They're Not Better Than Us, There's Just Less of Them

Just finished reading The Programmers Before Us Were Better, where the author proposes that because of a lower barrier to entry into software development is corrupting the industry as a whole. I left that article with a feeling of “yes, but…” – I’m going to attempt to clarify my thoughts on this post.

The author’s general statement is that coders back in the day had far less resources available to them, and that required them to be a lot more diligent when it came to research and debugging. Which is true. It’s hard to argue that point when all they had to go on was textbooks and very limited trial and error (due to CPU cycles costing money & needing to be scheduled).

The part I think I disagree with are the two points the author makes after that – the barriers to entry were much higher back in the day (resulting in higher quality?), and Copy Pasta is rampant in our current development community. These, again, are both correct statements – but they’re not indications of quality.

Barrier to Entry

I am glad the barriers to entry into software development are lower – if it wasn’t for my school’s ability to show me what QBASIC was in Grade 5 thanks to the lab of PCs we received from our provincial government, I probably wouldn’t be a software developer today. If an entry into computer science still required admission into a prestigious college to even consider looking at a programming language, our entire world would be much different than it is today.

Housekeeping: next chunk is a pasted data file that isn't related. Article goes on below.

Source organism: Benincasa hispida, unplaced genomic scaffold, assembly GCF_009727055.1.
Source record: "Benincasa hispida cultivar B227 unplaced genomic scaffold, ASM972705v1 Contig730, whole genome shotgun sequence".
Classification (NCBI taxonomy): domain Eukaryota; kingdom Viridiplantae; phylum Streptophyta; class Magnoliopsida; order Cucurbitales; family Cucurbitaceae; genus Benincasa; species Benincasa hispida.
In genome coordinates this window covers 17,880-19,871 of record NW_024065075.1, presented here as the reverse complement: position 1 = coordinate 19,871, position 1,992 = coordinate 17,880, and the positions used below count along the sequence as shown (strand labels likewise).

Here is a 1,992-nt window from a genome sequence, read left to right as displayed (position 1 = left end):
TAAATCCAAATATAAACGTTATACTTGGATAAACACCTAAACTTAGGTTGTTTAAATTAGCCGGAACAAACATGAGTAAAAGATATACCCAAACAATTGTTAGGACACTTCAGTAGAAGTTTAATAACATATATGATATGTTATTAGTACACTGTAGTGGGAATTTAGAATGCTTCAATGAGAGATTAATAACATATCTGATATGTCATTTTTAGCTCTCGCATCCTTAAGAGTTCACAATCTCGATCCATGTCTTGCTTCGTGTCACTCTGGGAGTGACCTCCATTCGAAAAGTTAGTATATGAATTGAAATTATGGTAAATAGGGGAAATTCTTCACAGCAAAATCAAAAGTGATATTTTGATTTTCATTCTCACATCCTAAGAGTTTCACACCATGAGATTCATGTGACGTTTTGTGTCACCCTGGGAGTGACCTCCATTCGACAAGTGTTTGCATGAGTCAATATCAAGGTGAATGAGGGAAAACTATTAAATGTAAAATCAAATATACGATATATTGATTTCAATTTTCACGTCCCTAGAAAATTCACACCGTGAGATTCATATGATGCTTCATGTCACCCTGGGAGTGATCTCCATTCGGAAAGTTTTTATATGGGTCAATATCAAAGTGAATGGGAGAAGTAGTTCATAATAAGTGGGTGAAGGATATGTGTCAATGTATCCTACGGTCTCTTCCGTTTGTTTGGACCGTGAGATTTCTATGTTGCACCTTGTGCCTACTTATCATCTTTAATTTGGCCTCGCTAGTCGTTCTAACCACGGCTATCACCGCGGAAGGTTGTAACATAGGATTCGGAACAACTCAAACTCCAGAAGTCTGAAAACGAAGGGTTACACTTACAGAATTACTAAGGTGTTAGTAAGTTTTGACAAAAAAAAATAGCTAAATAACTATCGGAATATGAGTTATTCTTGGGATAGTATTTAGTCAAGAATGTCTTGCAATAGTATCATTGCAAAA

Think where we’d be if there was no such thing as a home computer, or laptop, or smartphone. We’d still be doing our taxes by hand, the internet wouldn’t be nearly as important as it is, and you’d probably still have a landline.

Yes, having a low barrier to entry allows more people into a field. And a lot of those people are going to be less-than-qualified. But so what? If you’re a good software developer you’re going to stand out from the crowd, so you shouldn’t be worried about the masses knowing how to write some javascript. Any decent company that’s looking to hire a developer should be able to distinguish between a script kiddie and a trained/experienced/passionate software developer. If they can’t, you probably don’t want to work there.

Copy Pasta

About the copy-paste epidemic… I’m fairly sure everyone in software development, including the original author, started with copy-paste coding. Whether you copied it out of a textbook, or off a teacher’s chalkboard, or from a website, you copy-pasted. It’s a logical starting point for learning a new language – you copy something that you know works, then start tweaking it to learn how it works.

There are some people who stop at the “copy something that works” phase. And that’s fine. The fact that they even knew enough to find and insert code from another source puts them steps ahead of a lot of people. Maybe they don’t care about learning more than that, or they got the facebook integration they wanted on their website so they have no reason to go further. Even if they attempt to pass themselves off as software developers they won’t be able to stand out like an experienced/passionate developer would, and any decent company wouldn’t hire them in a developer position.

Anti-Conclusion

I agree with the author that we definitely need to acknolwedge where we came from and what we have now. And yes, there is going to be an overall lower quality of “people who write software”. But that’s not a bad thing. Whether 8 people know how to copy paste code from javascript.internet.com (a favorite fallback of mine from the 1990’s) or 8000 people do it, it doesn’t affect my quality or passion as a software developer. If anything, it makes software developers who are experienced and passionate a rare commodity and we will benefit from that.

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